By any standard the Kiryu Classic Car Festival is a memorable and diverse gathering of kyusha with no shortage of charm. Even better, however, is that after the car show part of the event concluded, the cars go for a parade through the streets of the quaint town of Kiryu, Gunma Prefecture that gives the event its namesake. Suddenly, the car show becomes a moving tapestry of automotive history.
Prior to leaving for Kiryu’s quaint lanes, however, a quick spin through the parking lot revealed a few treasures of its own. A standout was a Celica Liftback with Trans-Am front spoiler and spats and Hayashi Streets, as well as a B310 Sunny on gold Wats, a stately C210 Laurel sedan in a proper rose bronze and a slammed barikan Corona on dog dishes.
Though the show was limited to pre-1980 cars, somehow a neoclassic EG Civic snuck into the festivities. Done in the neo-USDM style that is popular today in Japan (which in turn requires JDM trim). In this case since the car already was a JDM Si-R to begin with, only the slammage, Work wheels and billet suspension arms and braces were needed. Its chokkan small-diameter exhaust was uniquely Japanese though.
What followed couldn’t have been a starker contrast. Cars from the 360 Owner’s Club included two generations of Mitsubishi Minica kei cars that followed — an orange 70 and a beautiful LA20 Super Deluxe — and a rear-engined Suzuki Fronte.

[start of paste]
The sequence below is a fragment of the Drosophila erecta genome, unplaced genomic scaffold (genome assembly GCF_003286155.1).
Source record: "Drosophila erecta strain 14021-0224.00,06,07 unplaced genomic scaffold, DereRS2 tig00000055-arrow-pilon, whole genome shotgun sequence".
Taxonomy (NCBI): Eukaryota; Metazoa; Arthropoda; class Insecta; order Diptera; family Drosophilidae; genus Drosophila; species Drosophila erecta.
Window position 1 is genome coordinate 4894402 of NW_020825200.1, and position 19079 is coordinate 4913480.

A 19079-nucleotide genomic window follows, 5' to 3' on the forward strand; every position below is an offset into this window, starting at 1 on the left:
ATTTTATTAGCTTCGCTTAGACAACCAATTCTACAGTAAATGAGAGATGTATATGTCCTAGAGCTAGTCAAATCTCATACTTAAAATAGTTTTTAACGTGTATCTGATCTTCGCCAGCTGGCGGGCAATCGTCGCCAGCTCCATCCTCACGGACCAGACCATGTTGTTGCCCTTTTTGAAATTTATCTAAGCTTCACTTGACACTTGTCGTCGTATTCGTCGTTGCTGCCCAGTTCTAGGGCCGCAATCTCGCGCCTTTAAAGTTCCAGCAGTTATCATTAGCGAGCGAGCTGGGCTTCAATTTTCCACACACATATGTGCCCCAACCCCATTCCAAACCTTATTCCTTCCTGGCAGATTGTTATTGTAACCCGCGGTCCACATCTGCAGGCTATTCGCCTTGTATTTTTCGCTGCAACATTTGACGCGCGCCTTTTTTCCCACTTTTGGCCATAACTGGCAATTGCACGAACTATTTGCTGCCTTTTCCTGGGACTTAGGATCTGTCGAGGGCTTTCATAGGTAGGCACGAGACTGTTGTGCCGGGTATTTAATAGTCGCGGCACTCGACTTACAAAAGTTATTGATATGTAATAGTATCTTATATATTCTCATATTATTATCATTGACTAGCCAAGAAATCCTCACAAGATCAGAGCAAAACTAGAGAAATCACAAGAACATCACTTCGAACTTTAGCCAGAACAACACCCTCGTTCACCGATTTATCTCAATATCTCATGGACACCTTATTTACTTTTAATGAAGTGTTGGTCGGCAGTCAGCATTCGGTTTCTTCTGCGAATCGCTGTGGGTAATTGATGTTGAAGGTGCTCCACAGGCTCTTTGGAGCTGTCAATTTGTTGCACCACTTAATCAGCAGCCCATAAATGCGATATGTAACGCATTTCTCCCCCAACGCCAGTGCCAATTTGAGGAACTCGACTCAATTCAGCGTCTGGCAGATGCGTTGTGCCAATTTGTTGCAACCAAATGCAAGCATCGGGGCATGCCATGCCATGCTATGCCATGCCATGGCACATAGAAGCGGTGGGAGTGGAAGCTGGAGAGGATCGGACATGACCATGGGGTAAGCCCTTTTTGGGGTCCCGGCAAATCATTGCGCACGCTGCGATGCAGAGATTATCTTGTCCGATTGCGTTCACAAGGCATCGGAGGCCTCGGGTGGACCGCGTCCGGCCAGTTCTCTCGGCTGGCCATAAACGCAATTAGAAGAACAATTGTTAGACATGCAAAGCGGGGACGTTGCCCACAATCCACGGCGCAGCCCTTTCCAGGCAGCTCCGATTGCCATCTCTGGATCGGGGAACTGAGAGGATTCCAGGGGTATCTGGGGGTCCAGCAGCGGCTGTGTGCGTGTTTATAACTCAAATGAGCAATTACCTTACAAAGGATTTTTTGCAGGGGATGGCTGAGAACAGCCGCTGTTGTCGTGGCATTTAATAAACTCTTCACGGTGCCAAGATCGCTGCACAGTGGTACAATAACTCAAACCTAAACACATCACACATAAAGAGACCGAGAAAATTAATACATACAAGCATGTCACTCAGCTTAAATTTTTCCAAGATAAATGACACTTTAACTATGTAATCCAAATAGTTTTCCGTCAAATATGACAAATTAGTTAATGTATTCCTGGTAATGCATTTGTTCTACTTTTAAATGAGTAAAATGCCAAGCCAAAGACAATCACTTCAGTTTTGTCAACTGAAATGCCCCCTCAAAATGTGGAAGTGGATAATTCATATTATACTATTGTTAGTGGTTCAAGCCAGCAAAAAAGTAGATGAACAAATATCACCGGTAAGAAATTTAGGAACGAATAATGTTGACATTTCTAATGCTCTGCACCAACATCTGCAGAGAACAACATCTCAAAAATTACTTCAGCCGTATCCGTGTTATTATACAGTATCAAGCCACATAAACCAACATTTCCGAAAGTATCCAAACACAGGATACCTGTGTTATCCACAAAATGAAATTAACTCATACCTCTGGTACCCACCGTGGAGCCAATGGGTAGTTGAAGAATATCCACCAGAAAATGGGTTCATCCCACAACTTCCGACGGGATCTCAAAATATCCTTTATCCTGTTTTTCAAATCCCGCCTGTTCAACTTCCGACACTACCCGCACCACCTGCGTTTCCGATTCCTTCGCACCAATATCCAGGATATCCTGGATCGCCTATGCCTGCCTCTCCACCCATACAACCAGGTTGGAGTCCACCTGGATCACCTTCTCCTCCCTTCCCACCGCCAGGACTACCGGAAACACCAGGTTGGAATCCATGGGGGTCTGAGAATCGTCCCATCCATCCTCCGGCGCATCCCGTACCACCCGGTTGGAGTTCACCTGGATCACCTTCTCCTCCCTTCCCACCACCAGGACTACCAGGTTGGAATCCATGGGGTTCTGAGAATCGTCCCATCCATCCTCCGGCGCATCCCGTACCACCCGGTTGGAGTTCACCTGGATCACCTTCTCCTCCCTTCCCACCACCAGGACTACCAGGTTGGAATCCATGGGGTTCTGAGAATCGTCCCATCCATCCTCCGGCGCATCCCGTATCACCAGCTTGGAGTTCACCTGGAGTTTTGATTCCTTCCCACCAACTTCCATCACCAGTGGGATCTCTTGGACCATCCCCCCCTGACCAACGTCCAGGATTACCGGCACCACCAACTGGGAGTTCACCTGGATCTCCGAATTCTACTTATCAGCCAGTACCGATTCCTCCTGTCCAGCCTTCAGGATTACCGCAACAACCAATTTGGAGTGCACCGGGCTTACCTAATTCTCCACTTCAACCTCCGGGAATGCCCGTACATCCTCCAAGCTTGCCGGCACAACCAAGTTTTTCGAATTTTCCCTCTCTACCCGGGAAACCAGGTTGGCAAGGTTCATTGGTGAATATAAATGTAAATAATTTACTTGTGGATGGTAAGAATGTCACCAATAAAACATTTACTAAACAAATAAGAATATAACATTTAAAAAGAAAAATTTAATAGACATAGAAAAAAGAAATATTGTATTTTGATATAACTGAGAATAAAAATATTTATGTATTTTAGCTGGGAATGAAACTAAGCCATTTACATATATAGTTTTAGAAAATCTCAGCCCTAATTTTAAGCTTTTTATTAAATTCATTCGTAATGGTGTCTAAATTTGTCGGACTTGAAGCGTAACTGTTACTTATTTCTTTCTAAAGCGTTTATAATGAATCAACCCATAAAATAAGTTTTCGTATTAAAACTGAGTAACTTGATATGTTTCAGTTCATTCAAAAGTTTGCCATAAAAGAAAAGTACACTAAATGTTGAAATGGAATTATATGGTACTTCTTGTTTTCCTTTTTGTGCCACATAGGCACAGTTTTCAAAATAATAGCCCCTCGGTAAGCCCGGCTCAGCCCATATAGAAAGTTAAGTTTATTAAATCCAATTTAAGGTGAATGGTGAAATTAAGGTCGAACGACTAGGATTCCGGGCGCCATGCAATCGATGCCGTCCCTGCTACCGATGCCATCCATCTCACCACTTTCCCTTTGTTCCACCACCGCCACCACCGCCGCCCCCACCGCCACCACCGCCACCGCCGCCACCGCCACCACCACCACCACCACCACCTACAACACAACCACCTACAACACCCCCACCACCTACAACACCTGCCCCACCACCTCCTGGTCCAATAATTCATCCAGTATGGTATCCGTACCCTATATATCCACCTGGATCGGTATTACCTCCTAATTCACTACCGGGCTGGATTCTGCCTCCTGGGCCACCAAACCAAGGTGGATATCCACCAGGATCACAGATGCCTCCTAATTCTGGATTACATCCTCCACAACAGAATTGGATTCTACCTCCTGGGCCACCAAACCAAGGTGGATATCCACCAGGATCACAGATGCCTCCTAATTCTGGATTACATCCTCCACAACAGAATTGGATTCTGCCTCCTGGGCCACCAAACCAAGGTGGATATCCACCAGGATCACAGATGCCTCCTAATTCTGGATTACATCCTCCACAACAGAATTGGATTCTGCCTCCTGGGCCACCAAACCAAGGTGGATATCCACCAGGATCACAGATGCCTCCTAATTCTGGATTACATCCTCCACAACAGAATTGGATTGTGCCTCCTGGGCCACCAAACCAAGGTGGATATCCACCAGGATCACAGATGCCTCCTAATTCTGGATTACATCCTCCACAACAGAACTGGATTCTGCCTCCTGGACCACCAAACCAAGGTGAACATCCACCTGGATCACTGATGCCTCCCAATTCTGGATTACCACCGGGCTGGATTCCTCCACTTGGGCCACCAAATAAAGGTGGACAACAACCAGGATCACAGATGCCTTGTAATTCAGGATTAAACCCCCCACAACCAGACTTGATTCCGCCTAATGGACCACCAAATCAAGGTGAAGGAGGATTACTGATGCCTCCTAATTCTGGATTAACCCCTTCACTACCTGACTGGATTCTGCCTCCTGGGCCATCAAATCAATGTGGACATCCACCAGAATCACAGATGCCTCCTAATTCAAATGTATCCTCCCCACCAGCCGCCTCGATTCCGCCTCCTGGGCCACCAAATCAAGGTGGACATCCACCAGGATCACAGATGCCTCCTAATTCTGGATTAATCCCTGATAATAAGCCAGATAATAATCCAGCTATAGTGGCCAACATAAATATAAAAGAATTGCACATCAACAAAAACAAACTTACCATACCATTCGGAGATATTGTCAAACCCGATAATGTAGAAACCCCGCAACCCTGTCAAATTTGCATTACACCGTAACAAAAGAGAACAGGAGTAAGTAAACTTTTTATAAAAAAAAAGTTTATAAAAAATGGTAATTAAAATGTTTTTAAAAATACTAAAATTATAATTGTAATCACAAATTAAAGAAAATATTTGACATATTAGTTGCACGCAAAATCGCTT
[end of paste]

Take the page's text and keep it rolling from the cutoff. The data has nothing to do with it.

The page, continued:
A Mark II wagon on period slots looked positively brutish in comparison.
The parade afforded a better look at some of the cars that were at the show, including two-digit original-plate gems like a perfect TE27 on TOSCOs and a stock 411 Bluebird.
Showgoers and citizens alike gathered along the streets to watch the procession. Many of the elderly citizens in attendance probably remembered the cars back when they were still new. The show wasn’t just limited to Japanese cars, either, as evidenced by a phalanx of Italian Vespas trailing a British MG B GT.
A scene comprised of a single-digit number plate Subaru 360 trundling by old houses could have been plucked straight from the Showa Era if it weren’t for the modern people movers in the background.
More original single-digit plate vehicles from the 60s followed, including two from opposite ends of 1960s societal classes — a miraculously surviving workhorse Datsun 320 pickup and an ostentatious Prince Gloria.
A pair of Showa Era Hondas included a sporty S600 and suichumegane Z. You can see how grand the S600 must have looked in Japan at the time.
Perhaps the oddest Honda was a 1980 Caren, based on a 50cc moped and sidecar with an enclosed FRP body built around it, complete with luggage rack.
As the sun dipped low a Fairlady 240ZG purred through the narrow streets, its curves looking positively alien against the town’s old buildings.
More Nissans, including a perfect Hakosuka on black Wats and a shakotan Butaketsu on Hayashi Streets rumbled through.
These days, a 4-door Hako with surf line and its original steelies in tact may be rarer. This one, with its original two-digit number plate, set the Showa Era scene.
Not all BRE tributes are Datsuns. The Hino Contessa was Peter Brock’s first foray into racing and this de-bumpered and shaved example is an homage to his original Team Samurai race car.
As much as we love Japanese classics in SoCal or Sydney, seeing them in their natural habitat. Kiryu is a delightful town, and seeing kyusha driving through cramped streets amongst kei vans, and bicycle-riding ojisan provides a new perspective on their scale and design.